Tattoo news: Getting multiple tattoos may grant stronger immunity


Getting multiple tattoos may strengthen the immunological responses of the body, enabling to fight off many infections such as the one that causes the common cold. These findings come from a study recently published in the American Journal of Human Biology.

Although getting a single tattoo would, at least temporarily, lower the immune resistance, getting multiple tattoos actually does the opposite.

Researchers at the University of Alabama, investigated the so-called inoculation hypothesis associated with tattooing. If a person decides to get many tattoos over time, the body will be accustomed to the tattoing stressor, which generally is just soft tissue damage to the skin. It is thought that tattooing will incoulate the immune system to heightened vigilance, thus granting stronger immunity to repeatedly tattooed individuals. 

The researchers investigated this by correlating the immune function and the history of tattooing of 29 individuals (aged 18-47). Immune function was measured using secretory immunoglobulin A (SIgA) and cortisol (sCORT) in saliva collected before and after tattoo sessions.They measured tattoo experience as a sum of number of tattoos, lifetime hours tattooed, years since first tattoo, percent of body covered, and number of tattoos.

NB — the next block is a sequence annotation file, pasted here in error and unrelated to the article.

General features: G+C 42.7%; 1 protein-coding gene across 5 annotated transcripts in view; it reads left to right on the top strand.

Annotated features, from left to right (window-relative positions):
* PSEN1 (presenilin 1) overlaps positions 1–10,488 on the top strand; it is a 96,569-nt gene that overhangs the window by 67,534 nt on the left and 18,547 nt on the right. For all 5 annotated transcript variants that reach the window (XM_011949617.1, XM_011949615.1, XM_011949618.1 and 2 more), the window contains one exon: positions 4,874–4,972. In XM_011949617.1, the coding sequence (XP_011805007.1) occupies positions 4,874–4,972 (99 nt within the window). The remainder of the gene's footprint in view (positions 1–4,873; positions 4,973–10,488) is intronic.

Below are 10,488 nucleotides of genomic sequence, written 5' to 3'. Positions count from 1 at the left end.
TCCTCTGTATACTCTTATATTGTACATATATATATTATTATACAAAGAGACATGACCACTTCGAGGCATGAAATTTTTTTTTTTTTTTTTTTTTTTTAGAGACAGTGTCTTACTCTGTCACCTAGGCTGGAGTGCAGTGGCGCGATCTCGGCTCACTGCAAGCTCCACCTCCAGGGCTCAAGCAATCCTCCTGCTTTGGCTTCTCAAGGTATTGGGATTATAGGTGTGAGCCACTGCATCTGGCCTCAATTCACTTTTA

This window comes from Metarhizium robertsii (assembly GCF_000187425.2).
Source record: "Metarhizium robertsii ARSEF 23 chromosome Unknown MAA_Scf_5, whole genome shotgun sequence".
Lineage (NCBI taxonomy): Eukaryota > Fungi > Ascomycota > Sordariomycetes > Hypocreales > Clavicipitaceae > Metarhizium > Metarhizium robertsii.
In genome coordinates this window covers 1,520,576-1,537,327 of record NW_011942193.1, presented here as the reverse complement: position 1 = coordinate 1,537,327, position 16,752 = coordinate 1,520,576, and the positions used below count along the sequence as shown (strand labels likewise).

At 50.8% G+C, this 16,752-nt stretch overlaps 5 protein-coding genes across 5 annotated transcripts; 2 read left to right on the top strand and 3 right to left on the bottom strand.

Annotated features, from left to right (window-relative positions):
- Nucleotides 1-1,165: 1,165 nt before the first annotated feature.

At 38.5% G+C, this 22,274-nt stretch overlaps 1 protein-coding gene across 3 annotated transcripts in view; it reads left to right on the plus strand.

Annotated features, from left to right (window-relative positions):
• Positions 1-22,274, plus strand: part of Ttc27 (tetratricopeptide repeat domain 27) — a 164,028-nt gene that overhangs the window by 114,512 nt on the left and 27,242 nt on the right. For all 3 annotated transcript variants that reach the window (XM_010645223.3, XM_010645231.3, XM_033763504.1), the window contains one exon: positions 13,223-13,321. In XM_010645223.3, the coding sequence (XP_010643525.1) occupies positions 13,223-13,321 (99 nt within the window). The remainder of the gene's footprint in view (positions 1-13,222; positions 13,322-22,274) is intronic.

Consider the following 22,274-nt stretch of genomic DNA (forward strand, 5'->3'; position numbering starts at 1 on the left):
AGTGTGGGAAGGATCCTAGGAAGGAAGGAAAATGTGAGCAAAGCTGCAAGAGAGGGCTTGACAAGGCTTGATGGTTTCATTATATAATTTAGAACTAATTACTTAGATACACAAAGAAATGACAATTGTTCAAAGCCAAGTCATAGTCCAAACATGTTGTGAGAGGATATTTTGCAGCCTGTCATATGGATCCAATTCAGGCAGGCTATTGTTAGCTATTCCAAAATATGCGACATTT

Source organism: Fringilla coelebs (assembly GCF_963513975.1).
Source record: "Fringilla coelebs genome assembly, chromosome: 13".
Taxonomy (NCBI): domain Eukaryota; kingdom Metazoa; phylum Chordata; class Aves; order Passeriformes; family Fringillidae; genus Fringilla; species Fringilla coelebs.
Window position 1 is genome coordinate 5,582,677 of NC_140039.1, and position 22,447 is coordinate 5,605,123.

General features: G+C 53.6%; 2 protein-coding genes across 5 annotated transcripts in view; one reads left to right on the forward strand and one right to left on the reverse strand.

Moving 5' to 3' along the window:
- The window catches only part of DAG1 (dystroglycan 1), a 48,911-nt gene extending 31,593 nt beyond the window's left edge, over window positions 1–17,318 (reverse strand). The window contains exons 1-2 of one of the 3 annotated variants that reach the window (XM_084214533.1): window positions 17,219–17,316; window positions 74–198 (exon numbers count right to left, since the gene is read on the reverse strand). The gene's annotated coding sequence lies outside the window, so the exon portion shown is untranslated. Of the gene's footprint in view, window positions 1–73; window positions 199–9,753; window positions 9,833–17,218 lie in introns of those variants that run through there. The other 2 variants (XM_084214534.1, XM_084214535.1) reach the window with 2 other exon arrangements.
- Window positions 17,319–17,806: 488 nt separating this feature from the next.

The results showed a positve correlation indicating that as one gets more tattoos the immune function concurently increases as well, and this explained by the inoculation hypothesis.

“The body’s response to tattooing is akin to that experienced from exercising in the gym when you’re out of shape,” said lead author Dr. Cristopher Lynn, as quoted in a news article by the University of Alabama. “Initially, muscles become sore, but if you continue, the soreness fades following subsequent workouts.”

“After the stress response, your body returns to an equilibrium,” Lynn continued. “However, if you continue to stress your body over and over again, instead of returning to the same set point, it adjusts its internal set points and moves higher.”